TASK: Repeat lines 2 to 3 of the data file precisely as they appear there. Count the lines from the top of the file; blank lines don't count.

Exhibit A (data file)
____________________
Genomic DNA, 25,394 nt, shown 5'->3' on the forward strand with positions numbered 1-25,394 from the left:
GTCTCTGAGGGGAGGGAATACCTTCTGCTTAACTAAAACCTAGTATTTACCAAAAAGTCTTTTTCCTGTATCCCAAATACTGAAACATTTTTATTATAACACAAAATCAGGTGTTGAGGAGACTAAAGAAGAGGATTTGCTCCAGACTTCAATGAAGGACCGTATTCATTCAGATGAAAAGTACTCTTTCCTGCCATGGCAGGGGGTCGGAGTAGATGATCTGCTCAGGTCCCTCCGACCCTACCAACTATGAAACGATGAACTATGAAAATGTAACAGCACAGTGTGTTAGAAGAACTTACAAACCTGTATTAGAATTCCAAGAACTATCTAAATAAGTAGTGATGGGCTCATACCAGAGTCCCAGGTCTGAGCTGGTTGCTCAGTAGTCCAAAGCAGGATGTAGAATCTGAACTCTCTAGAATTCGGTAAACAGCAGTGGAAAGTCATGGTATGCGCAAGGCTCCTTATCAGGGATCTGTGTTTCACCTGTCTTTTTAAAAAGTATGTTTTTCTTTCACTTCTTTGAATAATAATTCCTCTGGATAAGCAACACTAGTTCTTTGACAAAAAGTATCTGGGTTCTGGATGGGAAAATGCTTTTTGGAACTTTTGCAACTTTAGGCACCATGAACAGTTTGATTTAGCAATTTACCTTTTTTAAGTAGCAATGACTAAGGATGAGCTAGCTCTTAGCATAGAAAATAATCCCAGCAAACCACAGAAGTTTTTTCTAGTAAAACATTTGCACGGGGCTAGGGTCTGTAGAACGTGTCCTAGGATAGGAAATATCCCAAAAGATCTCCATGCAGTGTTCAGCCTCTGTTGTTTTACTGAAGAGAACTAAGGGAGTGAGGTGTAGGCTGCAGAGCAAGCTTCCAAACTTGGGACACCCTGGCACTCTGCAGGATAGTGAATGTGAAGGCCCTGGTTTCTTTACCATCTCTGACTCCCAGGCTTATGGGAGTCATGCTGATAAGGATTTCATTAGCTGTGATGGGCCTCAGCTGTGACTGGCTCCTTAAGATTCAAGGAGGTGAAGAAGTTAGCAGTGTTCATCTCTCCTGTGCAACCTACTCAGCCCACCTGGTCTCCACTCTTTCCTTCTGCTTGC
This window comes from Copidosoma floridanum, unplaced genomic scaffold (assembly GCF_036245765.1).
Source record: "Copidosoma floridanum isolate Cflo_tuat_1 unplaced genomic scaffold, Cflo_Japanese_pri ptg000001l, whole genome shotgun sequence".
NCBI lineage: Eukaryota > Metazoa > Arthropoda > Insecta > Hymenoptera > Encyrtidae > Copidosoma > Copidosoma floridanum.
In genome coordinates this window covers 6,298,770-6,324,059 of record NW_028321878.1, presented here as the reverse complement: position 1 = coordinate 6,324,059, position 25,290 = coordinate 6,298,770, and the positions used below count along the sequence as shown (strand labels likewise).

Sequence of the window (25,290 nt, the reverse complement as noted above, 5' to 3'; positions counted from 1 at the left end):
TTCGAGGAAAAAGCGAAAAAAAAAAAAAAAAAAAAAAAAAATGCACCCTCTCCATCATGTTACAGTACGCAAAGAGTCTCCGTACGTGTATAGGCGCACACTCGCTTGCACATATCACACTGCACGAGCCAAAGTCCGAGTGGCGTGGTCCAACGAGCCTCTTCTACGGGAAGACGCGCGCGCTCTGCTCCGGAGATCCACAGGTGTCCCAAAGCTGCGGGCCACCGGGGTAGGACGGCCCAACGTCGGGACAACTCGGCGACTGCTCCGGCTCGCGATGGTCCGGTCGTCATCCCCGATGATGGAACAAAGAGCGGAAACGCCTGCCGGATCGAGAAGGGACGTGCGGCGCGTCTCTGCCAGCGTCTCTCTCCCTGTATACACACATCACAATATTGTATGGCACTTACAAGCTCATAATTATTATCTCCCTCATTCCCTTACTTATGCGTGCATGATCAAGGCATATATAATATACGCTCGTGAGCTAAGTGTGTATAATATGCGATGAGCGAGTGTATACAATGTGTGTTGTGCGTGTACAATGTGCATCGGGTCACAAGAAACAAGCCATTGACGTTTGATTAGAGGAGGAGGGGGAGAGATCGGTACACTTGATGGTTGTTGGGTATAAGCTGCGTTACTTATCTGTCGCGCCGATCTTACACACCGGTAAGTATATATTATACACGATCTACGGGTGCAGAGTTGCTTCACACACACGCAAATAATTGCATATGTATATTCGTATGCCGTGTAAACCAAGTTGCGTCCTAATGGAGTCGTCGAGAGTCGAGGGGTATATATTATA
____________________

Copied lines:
GTCTCTGAGGGGAGGGAATACCTTCTGCTTAACTAAAACCTAGTATTTACCAAAAAGTCTTTTTCCTGTATCCCAAATACTGAAACATTTTTATTATAACACAAAATCAGGTGTTGAGGAGACTAAAGAAGAGGATTTGCTCCAGACTTCAATGAAGGACCGTATTCATTCAGATGAAAAGTACTCTTTCCTGCCATGGCAGGGGGTCGGAGTAGATGATCTGCTCAGGTCCCTCCGACCCTACCAACTATGAAACGATGAACTATGAAAATGTAACAGCACAGTGTGTTAGAAGAACTTACAAACCTGTATTAGAATTCCAAGAACTATCTAAATAAGTAGTGATGGGCTCATACCAGAGTCCCAGGTCTGAGCTGGTTGCTCAGTAGTCCAAAGCAGGATGTAGAATCTGAACTCTCTAGAATTCGGTAAACAGCAGTGGAAAGTCATGGTATGCGCAAGGCTCCTTATCAGGGATCTGTGTTTCACCTGTCTTTTTAAAAAGTATGTTTTTCTTTCACTTCTTTGAATAATAATTCCTCTGGATAAGCAACACTAGTTCTTTGACAAAAAGTATCTGGGTTCTGGATGGGAAAATGCTTTTTGGAACTTTTGCAACTTTAGGCACCATGAACAGTTTGATTTAGCAATTTACCTTTTTTAAGTAGCAATGACTAAGGATGAGCTAGCTCTTAGCATAGAAAATAATCCCAGCAAACCACAGAAGTTTTTTCTAGTAAAACATTTGCACGGGGCTAGGGTCTGTAGAACGTGTCCTAGGATAGGAAATATCCCAAAAGATCTCCATGCAGTGTTCAGCCTCTGTTGTTTTACTGAAGAGAACTAAGGGAGTGAGGTGTAGGCTGCAGAGCAAGCTTCCAAACTTGGGACACCCTGGCACTCTGCAGGATAGTGAATGTGAAGGCCCTGGTTTCTTTACCATCTCTGACTCCCAGGCTTATGGGAGTCATGCTGATAAGGATTTCATTAGCTGTGATGGGCCTCAGCTGTGACTGGCTCCTTAAGATTCAAGGAGGTGAAGAAGTTAGCAGTGTTCATCTCTCCTGTGCAACCTACTCAGCCCACCTGGTCTCCACTCTTTCCTTCTGCTTGC
This window comes from Copidosoma floridanum, unplaced genomic scaffold (assembly GCF_036245765.1).